These Eye-Opening Memes Show the Real 10-Year Challenge
Before-and-after photos of your friends have probably taken over your Facebook and Instagram feeds, but environmentalists are using the #10YearChallenge to insert a dose of truth.
Polar bears hunt seals from the ice surface, but sea-ice cover in the
Arctic is diminishing at alarming rates. Research suggests that polar bears might not be hunting enough seals to meet their energy demands.
Brazil's Lucas Tucci di Grassi—a racer who competes in the all-electric FIA Formula E Championship—joined the 10-year challenge to advocate for sustainable solutions, such as installing solar panels, eating less meat and driving electric vehicles.
While the climate is changing,
plastics stay the same. This poignant meme from Greenpeace Indonesia not only shows how plastics pollute the natural environment, but also that this non-biodegrable material will stick around for centuries.
Soccer player Mesut Özil, who plays for the Premier League club Arsenal, also chimed in on Thursday with a tweet that's already been retweeted more than 24,000 times and liked more than 74,000 times.
If it takes a social media challenge to get more people to care about the environment, then so be it.
[Note: This post was updated with Mesut Özil's tweet]
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By 2018 Ocean Heroes: Claire MacQueen (13 years old), Sabine Thomas (13) and Ava Inskeep (14)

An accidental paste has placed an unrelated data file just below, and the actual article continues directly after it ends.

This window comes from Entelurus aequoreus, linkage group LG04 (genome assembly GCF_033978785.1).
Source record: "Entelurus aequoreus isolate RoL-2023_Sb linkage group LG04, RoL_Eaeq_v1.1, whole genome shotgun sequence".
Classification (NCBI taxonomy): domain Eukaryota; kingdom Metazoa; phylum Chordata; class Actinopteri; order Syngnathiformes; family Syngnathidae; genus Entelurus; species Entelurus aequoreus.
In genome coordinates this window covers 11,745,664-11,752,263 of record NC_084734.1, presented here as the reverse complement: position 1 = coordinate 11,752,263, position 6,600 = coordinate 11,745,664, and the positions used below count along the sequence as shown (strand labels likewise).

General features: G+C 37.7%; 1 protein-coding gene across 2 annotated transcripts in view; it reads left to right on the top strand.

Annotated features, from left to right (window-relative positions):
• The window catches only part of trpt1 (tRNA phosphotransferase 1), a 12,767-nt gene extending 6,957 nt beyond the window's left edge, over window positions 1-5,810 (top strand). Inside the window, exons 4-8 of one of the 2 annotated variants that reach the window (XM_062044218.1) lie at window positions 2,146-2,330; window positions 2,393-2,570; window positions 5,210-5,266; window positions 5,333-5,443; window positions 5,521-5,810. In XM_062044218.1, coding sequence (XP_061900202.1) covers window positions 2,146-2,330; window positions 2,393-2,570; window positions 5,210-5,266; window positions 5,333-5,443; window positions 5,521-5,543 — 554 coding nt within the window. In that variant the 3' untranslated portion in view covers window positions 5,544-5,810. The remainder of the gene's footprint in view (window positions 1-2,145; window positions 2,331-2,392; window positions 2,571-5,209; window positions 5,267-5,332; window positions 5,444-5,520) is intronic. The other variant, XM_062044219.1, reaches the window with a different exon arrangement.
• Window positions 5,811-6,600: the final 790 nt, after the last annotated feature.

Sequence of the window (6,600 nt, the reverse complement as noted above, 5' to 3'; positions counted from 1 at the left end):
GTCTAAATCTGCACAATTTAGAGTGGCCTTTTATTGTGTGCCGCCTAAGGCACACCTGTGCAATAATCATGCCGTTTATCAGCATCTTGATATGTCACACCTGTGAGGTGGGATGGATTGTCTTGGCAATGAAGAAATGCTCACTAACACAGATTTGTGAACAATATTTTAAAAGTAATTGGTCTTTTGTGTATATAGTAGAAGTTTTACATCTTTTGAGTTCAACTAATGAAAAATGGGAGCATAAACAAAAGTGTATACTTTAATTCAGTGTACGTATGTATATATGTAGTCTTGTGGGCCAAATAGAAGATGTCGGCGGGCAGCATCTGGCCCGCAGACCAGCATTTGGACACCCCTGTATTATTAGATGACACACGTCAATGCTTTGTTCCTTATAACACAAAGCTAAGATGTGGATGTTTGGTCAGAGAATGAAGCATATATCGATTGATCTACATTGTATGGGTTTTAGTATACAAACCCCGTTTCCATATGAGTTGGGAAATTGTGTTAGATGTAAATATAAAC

We despise single-use plastics. We want to keep our oceans and our beaches clean. Early last year I (Claire) lived in India for several months and became curious about plastic waste, as it was much more visible in India than back home in the U.S. Seeing all the plastic waste while I was visiting helped me to understand that much of the trash produced by the U.S. actually ends up in developing countries, like India, which does not have a proper waste management system like we do at home, which causes a ton of trash to end up in waterways and the ocean.
In a case watched closely both by polluting industries and clean water advocates across the nation, the U.S. Supreme Court agreed to take up an appeal of a Clean Water Act case out of Hawaii concerning treated sewage flowing into the Pacific Ocean from injection wells.